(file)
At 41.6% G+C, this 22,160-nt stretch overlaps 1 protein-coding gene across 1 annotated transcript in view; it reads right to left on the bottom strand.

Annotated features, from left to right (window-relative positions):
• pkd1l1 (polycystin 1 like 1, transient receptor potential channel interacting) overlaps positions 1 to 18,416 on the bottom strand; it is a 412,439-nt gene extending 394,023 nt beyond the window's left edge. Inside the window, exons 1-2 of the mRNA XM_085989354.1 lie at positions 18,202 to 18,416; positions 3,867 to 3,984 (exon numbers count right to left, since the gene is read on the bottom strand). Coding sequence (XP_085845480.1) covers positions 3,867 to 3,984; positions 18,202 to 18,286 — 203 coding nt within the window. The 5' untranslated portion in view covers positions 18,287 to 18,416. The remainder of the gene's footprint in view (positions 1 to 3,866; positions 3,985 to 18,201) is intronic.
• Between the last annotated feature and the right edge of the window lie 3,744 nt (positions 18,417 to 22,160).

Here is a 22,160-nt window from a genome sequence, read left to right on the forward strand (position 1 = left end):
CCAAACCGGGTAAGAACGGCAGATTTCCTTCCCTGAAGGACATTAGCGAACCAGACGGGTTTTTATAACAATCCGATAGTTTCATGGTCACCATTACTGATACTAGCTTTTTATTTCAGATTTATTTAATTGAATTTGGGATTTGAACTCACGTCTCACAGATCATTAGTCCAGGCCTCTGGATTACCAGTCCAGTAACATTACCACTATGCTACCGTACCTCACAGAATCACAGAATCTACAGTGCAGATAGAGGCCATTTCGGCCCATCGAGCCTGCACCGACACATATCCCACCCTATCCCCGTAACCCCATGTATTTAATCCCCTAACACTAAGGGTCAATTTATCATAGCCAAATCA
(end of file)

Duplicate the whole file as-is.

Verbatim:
At 41.6% G+C, this 22,160-nt stretch overlaps 1 protein-coding gene across 1 annotated transcript in view; it reads right to left on the bottom strand.

Annotated features, from left to right (window-relative positions):
• pkd1l1 (polycystin 1 like 1, transient receptor potential channel interacting) overlaps positions 1 to 18,416 on the bottom strand; it is a 412,439-nt gene extending 394,023 nt beyond the window's left edge. Inside the window, exons 1-2 of the mRNA XM_085989354.1 lie at positions 18,202 to 18,416; positions 3,867 to 3,984 (exon numbers count right to left, since the gene is read on the bottom strand). Coding sequence (XP_085845480.1) covers positions 3,867 to 3,984; positions 18,202 to 18,286 — 203 coding nt within the window. The 5' untranslated portion in view covers positions 18,287 to 18,416. The remainder of the gene's footprint in view (positions 1 to 3,866; positions 3,985 to 18,201) is intronic.
• Between the last annotated feature and the right edge of the window lie 3,744 nt (positions 18,417 to 22,160).

Here is a 22,160-nt window from a genome sequence, read left to right on the forward strand (position 1 = left end):
CCAAACCGGGTAAGAACGGCAGATTTCCTTCCCTGAAGGACATTAGCGAACCAGACGGGTTTTTATAACAATCCGATAGTTTCATGGTCACCATTACTGATACTAGCTTTTTATTTCAGATTTATTTAATTGAATTTGGGATTTGAACTCACGTCTCACAGATCATTAGTCCAGGCCTCTGGATTACCAGTCCAGTAACATTACCACTATGCTACCGTACCTCACAGAATCACAGAATCTACAGTGCAGATAGAGGCCATTTCGGCCCATCGAGCCTGCACCGACACATATCCCACCCTATCCCCGTAACCCCATGTATTTAATCCCCTAACACTAAGGGTCAATTTATCATAGCCAAATCA